Cost-effectiveness of nutritional intervention in elderly subjects after hip fracture: A randomized controlled trial

C.E. Wyers*, P.L.M. Reijven, S.M.A.A. Evers, P.C. Willems, I.C. Heyligers, A.D. Verburg, S.H. van Helden, P.C. Dagnelie

*Corresponding author for this work

Research output: Contribution to journalArticleAcademicpeer-review


Hip fracture patients can benefit from nutritional supplementation during their recovery. Up to now, cost-effectiveness evaluation of nutritional intervention in these patients has not been performed. Costs of nutritional intervention are relatively low as compared with medical costs. Cost-effectiveness evaluation shows that nutritional intervention is likely to be cost-effective.

Previous research on the effect of nutritional intervention on clinical outcome in hip fracture patients yielded contradictory results. Cost-effectiveness of nutritional intervention in these patients remains unknown. The aim of this study was to evaluate cost-effectiveness of nutritional intervention in elderly subjects after hip fracture from a societal perspective.

Open-label, multi-centre randomized controlled trial investigating cost-effectiveness of intensive nutritional intervention comprising regular dietetic counseling and oral nutritional supplementation for 3 months postoperatively. Patients allocated to the control group received care as usual. Costs, weight and quality of life were measured at baseline and at 3 and 6 months postoperatively. Incremental cost-effectiveness ratios (ICERs) were calculated for weight at 3 months and quality adjusted life years (QALYs) at 6 months postoperatively.

Of 152 patients enrolled, 73 were randomized to the intervention group and 79 to the control group. Mean costs of the nutritional intervention was 613 Euro. Total costs and subcategories of costs were not significantly different between both groups. Based on bootstrapping of ICERs, the nutritional intervention was likely to be cost-effective for weight as outcome over the 3-month intervention period, regardless of nutritional status at baseline. With QALYs as outcome, the probability for the nutritional intervention being cost-effective was relatively low, except in subjects aged below 75 years.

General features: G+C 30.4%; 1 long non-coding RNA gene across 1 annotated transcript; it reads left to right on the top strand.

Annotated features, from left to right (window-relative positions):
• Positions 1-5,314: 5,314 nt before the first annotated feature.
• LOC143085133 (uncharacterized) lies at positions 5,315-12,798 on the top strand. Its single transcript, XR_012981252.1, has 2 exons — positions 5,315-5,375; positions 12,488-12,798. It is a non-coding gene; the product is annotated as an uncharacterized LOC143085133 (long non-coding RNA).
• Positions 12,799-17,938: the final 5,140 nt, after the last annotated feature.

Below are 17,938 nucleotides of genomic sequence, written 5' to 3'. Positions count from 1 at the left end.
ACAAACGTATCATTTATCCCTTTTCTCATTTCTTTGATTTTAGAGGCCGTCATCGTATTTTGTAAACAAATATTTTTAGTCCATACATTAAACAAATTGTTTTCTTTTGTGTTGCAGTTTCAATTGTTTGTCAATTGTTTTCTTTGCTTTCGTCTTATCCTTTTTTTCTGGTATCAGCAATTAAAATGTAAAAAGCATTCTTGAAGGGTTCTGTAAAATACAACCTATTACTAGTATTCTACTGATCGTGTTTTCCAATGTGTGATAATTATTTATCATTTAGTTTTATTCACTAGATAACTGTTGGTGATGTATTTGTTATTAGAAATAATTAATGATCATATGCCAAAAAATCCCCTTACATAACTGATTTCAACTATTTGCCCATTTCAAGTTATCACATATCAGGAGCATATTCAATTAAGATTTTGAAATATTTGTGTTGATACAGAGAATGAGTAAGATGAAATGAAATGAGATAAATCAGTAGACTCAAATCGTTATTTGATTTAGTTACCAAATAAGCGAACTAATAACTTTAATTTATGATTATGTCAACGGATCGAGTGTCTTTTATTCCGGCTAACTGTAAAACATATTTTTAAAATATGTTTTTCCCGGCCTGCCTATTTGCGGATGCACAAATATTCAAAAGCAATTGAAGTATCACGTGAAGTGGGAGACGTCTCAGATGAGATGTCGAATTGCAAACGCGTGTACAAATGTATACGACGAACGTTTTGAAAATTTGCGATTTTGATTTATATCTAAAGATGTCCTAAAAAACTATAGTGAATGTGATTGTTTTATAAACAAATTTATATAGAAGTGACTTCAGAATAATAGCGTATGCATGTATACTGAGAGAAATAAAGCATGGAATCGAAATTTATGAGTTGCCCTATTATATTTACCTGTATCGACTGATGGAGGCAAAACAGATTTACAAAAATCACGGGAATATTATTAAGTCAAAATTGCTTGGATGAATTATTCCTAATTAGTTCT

Intensive nutritional intervention in elderly hip fracture patients is likely to be cost-effective for weight but not for QALYs. Future cost-effectiveness studies should incorporate outcome measures appropriate for elderly patients, such as functional limitations and other relevant outcome parameters for elderly.

Original languageEnglish
Pages (from-to)151-162
Number of pages12
JournalOsteoporosis International
Issue number1
Publication statusPublished - 1 Jan 2013


  • Cost-effectiveness
  • Elderly
  • Hip fracture
  • Nutritional support
  • Quality of life
  • NECK
  • AGE

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